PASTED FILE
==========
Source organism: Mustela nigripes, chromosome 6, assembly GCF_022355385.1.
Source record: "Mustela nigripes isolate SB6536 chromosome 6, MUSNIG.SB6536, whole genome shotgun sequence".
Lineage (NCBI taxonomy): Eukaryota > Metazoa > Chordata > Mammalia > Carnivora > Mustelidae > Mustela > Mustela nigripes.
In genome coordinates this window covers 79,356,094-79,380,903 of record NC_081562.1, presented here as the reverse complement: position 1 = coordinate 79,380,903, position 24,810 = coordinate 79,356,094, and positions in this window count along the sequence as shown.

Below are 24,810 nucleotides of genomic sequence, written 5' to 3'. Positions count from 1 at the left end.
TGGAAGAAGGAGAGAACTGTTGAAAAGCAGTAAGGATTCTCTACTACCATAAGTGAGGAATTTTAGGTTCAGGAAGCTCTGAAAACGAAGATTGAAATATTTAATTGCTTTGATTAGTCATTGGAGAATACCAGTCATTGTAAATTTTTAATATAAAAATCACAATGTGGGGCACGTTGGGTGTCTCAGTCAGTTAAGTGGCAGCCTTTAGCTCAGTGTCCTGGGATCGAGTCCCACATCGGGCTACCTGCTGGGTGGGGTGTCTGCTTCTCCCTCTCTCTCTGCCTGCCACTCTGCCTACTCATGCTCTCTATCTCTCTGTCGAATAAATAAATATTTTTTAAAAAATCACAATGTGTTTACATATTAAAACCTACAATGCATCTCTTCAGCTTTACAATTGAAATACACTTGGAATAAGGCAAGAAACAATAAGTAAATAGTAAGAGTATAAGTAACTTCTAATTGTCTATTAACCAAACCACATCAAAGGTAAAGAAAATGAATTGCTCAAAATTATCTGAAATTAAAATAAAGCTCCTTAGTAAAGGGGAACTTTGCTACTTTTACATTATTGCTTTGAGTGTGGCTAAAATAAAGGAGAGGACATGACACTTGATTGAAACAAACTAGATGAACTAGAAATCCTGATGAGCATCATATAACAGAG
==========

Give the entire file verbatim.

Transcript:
Source organism: Mustela nigripes, chromosome 6, assembly GCF_022355385.1.
Source record: "Mustela nigripes isolate SB6536 chromosome 6, MUSNIG.SB6536, whole genome shotgun sequence".
Lineage (NCBI taxonomy): Eukaryota > Metazoa > Chordata > Mammalia > Carnivora > Mustelidae > Mustela > Mustela nigripes.
In genome coordinates this window covers 79,356,094-79,380,903 of record NC_081562.1, presented here as the reverse complement: position 1 = coordinate 79,380,903, position 24,810 = coordinate 79,356,094, and positions in this window count along the sequence as shown.

Below are 24,810 nucleotides of genomic sequence, written 5' to 3'. Positions count from 1 at the left end.
TGGAAGAAGGAGAGAACTGTTGAAAAGCAGTAAGGATTCTCTACTACCATAAGTGAGGAATTTTAGGTTCAGGAAGCTCTGAAAACGAAGATTGAAATATTTAATTGCTTTGATTAGTCATTGGAGAATACCAGTCATTGTAAATTTTTAATATAAAAATCACAATGTGGGGCACGTTGGGTGTCTCAGTCAGTTAAGTGGCAGCCTTTAGCTCAGTGTCCTGGGATCGAGTCCCACATCGGGCTACCTGCTGGGTGGGGTGTCTGCTTCTCCCTCTCTCTCTGCCTGCCACTCTGCCTACTCATGCTCTCTATCTCTCTGTCGAATAAATAAATATTTTTTAAAAAATCACAATGTGTTTACATATTAAAACCTACAATGCATCTCTTCAGCTTTACAATTGAAATACACTTGGAATAAGGCAAGAAACAATAAGTAAATAGTAAGAGTATAAGTAACTTCTAATTGTCTATTAACCAAACCACATCAAAGGTAAAGAAAATGAATTGCTCAAAATTATCTGAAATTAAAATAAAGCTCCTTAGTAAAGGGGAACTTTGCTACTTTTACATTATTGCTTTGAGTGTGGCTAAAATAAAGGAGAGGACATGACACTTGATTGAAACAAACTAGATGAACTAGAAATCCTGATGAGCATCATATAACAGAG